CLEAR ON THE RIGHT?
CLEAR ON THE LEFT?
THE FIRING LINE IS CLEAR, ^au/fon; The control tower operator will orally command "LOCK ALL WEAPONS" prior to all move out commands.
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Section III. RECORD FIRE—NIGHTTIME
The soldier's inability to successfully detect and engage targets during periods of limited visibility has slways been a major concern of commanders. To help overcome this handicap more time has been devoted to the fundamentals and their ap-plication, practice firing during periods of darkness, and subsequently the soldier*« proficiency is tested in night record qualification. The night qualification score is then added to the day qualification score and a qualification rating is awarded on the basis of the combined score (qualification criteria will be discussed in para 10M.
100. Fund amenta 1«
a. Target Detection. Trying to detect a turret during the day is difficult enough but at night it becomes even more difficult. In order for a soldier to see targets at night, he must apply the three principles of night vision. iFor more detailed information on the three principles of night vision see
(11 Dark adaptation.This is the process which conditions the eyes to see under low levels of illumination. It takes the eyes of the average person approximately 30 minutes to become 98 percent dark adapted in a completely darkened area.
(2» Off-center vision. During the daytime when an individual looks at an object, he looks directly at it. However, if he did this at night he would only see the object for a few seconds. In order to see this object for any length of lime, he must look (t to 10 degrees away from this object while concentrating his attention on the object.
Scanning. The act of scanning relates to the short, abrupt, irregular movement of the firers eyes every 4 to I 0 seconds around an object or area.
h. Firing Position. The recommended firing position for used tiring periods of limited visibility is the prone supported position (fig 1191. This position, when used during periods of limited visibility, differs slightly from the prone supported |tosition discussed in chapter 3. The reason for this is that an individual rannot use hi* night« during periods of limited visibility. To effectively engage targets during periods of limited visibility, the firer assumes the prone supported firing position discussed in chapter 3. establishes a raised stock weld (looks 2 to 3 inches above the rights on a level plane with the barrell. points the weapon at the target, and fires. To obtain optimum result* the firer should keep both eyes open and his head« and rifle should move as (me unit.
101. Training Facilftii* and Kqulpmmt i a. Ring* Construction. When constructing a night fire range the following factors must be ronsidered:
111 Construct on level or slightly rolling terrain, ft should lie away« or shielded, from artificial light sources.
121 Have a dark background to prevent nkyllning the targets.
1.11 Have an approximate depth of 100 meters. To aid in individual target identification, the lateral distance between the target holding mechanisms and firing f Hunts should be a minimum of 5 meters. (When sufficient terrain facilities are available the lateral distance may be increased proportionately.!
(41 Firing line and target should be on the same plane.
(.)> Funding and /or terrain restrictions may necessitate variations in range construction: however, the examples listed below will generally satisfy all circumstances:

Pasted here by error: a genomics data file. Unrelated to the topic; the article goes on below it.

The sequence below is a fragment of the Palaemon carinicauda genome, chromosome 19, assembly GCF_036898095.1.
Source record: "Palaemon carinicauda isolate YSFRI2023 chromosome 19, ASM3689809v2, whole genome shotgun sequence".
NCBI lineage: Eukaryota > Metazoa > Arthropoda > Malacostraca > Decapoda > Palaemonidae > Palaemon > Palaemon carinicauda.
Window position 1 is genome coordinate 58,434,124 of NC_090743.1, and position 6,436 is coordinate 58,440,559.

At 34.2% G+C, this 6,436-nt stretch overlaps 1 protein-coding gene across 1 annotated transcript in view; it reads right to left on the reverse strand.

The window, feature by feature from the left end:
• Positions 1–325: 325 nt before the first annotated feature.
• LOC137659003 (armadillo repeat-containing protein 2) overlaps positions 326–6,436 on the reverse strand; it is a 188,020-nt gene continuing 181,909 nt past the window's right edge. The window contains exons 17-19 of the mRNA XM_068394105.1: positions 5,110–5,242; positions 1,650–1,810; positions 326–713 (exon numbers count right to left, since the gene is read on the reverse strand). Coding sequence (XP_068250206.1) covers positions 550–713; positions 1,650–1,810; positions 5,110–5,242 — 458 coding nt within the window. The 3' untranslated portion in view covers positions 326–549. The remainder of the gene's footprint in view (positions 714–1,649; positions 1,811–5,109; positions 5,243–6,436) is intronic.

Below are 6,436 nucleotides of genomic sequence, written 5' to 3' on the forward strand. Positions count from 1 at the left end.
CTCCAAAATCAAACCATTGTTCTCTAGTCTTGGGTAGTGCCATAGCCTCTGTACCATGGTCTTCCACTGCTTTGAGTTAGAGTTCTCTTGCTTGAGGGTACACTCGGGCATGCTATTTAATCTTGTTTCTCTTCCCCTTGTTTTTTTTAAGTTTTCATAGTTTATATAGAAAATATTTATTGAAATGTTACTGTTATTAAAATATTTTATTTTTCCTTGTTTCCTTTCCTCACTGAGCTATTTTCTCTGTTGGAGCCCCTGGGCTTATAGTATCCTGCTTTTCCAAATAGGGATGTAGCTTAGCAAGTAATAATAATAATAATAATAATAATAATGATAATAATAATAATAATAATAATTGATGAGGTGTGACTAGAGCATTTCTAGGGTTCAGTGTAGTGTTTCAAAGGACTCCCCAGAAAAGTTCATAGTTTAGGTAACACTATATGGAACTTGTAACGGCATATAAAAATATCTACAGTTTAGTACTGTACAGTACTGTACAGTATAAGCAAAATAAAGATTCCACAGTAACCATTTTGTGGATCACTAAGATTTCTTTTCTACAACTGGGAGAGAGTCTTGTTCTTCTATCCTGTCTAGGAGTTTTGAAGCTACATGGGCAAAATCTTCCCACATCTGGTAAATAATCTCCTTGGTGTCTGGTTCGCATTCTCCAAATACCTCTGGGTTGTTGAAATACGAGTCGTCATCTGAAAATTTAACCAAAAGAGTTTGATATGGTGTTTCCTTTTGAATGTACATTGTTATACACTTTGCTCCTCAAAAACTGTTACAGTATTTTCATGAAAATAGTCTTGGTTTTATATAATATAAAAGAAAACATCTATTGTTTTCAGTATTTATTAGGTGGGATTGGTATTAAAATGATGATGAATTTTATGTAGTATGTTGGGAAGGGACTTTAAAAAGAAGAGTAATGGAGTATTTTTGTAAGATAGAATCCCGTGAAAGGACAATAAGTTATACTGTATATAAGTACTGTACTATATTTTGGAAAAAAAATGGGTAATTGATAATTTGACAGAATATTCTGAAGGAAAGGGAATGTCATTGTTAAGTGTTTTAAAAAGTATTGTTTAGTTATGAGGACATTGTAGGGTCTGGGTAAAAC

(a) Figure 120 illustrates a range capable of accommodating 50 firers simultaneously. This range features one bank of 50 targets (5 meters apart) and two firing lines. Troop movement is to the rear from the 25-meter firing line to the 50-meter firing line. This range configuration requires 50 M31A1 target holding mechanism and four M40 counter devices.
(bf Figure 121 illustrates a range capable of accommodating 50 firers simultaneously, but it differs from the range in figure 94 in that there are two banks of targets (50 targets at 25 meters, and 50 targets at 50 meters! and one firing line which eliminate» the requirement for troop movement during the conduct of firing. This range configuration requires 100 M31AI target holding mechanisms and eight M 40 counter devices.
(c) Figure 122 illustrates a range capable of accommodating 50 fire» simultaneously, but it differs from therangea discussed in figures 117 and 188 in that there are two banks of targets (25 targets at 25 meters, and 25 targets at 50 meters} and one firing line with troop movement being later«). This range requires 50 M31A1 target holding mechanisms and four M40 counter devices.
Note: Rack of tha rup configuration» discussed above hive sdvanUfea and / or dfaadvaotafas over each other in a given situation. The »election of one over the other la a kmal »election and will be dictated by the local oonditkma li.e., funding and terrain available).
b. Logistics, 111 The range ttsed for night record fire must be equipped with the modified M31A1 targ„ holding mechanisms and the M40 counter devices. Targets used should be the standard E-type silhouette, fastened to the modified M31A1. The M31A1 should be countersunk to a point where it does not protrude above ground level when the target is in the down position ifig. 1231. If for some reason the M31A1 target holding mechanisms must be installed above ground level, a protective berm must be built in front of them. The protective berm should be no higher than 1 foot. A piece of boiler plate or concrete slab should be iraplaced within the berm to preclude the berm from being eaten away by prolonged firing (fig 124).
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